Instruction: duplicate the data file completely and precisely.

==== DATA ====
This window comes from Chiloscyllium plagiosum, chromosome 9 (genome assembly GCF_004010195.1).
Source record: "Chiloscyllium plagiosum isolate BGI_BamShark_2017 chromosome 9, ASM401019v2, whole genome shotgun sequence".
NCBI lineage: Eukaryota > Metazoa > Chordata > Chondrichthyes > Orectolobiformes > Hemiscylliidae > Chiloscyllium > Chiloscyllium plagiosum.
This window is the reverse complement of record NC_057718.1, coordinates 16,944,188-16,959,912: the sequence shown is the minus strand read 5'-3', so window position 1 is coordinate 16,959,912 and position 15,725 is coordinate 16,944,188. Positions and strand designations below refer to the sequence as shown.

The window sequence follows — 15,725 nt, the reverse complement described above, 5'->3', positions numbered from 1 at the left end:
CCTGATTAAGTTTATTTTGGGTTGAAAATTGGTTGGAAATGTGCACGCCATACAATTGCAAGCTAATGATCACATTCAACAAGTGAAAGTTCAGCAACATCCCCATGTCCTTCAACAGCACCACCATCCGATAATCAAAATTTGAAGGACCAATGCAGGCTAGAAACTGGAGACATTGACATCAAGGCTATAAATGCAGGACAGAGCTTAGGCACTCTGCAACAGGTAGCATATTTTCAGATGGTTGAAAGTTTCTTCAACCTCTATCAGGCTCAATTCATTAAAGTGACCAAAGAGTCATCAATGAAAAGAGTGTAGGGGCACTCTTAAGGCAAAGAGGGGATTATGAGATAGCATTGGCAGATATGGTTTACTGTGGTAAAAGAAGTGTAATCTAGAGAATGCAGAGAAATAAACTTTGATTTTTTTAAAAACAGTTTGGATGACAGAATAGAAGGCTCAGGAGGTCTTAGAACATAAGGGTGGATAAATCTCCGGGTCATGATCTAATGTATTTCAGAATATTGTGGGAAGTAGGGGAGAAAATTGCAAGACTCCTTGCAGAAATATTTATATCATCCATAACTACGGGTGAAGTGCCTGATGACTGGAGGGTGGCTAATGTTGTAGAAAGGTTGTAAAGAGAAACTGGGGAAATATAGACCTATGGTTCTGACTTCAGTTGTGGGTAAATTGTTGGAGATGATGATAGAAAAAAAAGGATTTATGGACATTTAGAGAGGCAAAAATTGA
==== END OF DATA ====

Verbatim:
This window comes from Chiloscyllium plagiosum, chromosome 9 (genome assembly GCF_004010195.1).
Source record: "Chiloscyllium plagiosum isolate BGI_BamShark_2017 chromosome 9, ASM401019v2, whole genome shotgun sequence".
NCBI lineage: Eukaryota > Metazoa > Chordata > Chondrichthyes > Orectolobiformes > Hemiscylliidae > Chiloscyllium > Chiloscyllium plagiosum.
This window is the reverse complement of record NC_057718.1, coordinates 16,944,188-16,959,912: the sequence shown is the minus strand read 5'-3', so window position 1 is coordinate 16,959,912 and position 15,725 is coordinate 16,944,188. Positions and strand designations below refer to the sequence as shown.

The window sequence follows — 15,725 nt, the reverse complement described above, 5'->3', positions numbered from 1 at the left end:
CCTGATTAAGTTTATTTTGGGTTGAAAATTGGTTGGAAATGTGCACGCCATACAATTGCAAGCTAATGATCACATTCAACAAGTGAAAGTTCAGCAACATCCCCATGTCCTTCAACAGCACCACCATCCGATAATCAAAATTTGAAGGACCAATGCAGGCTAGAAACTGGAGACATTGACATCAAGGCTATAAATGCAGGACAGAGCTTAGGCACTCTGCAACAGGTAGCATATTTTCAGATGGTTGAAAGTTTCTTCAACCTCTATCAGGCTCAATTCATTAAAGTGACCAAAGAGTCATCAATGAAAAGAGTGTAGGGGCACTCTTAAGGCAAAGAGGGGATTATGAGATAGCATTGGCAGATATGGTTTACTGTGGTAAAAGAAGTGTAATCTAGAGAATGCAGAGAAATAAACTTTGATTTTTTTAAAAACAGTTTGGATGACAGAATAGAAGGCTCAGGAGGTCTTAGAACATAAGGGTGGATAAATCTCCGGGTCATGATCTAATGTATTTCAGAATATTGTGGGAAGTAGGGGAGAAAATTGCAAGACTCCTTGCAGAAATATTTATATCATCCATAACTACGGGTGAAGTGCCTGATGACTGGAGGGTGGCTAATGTTGTAGAAAGGTTGTAAAGAGAAACTGGGGAAATATAGACCTATGGTTCTGACTTCAGTTGTGGGTAAATTGTTGGAGATGATGATAGAAAAAAAAGGATTTATGGACATTTAGAGAGGCAAAAATTGA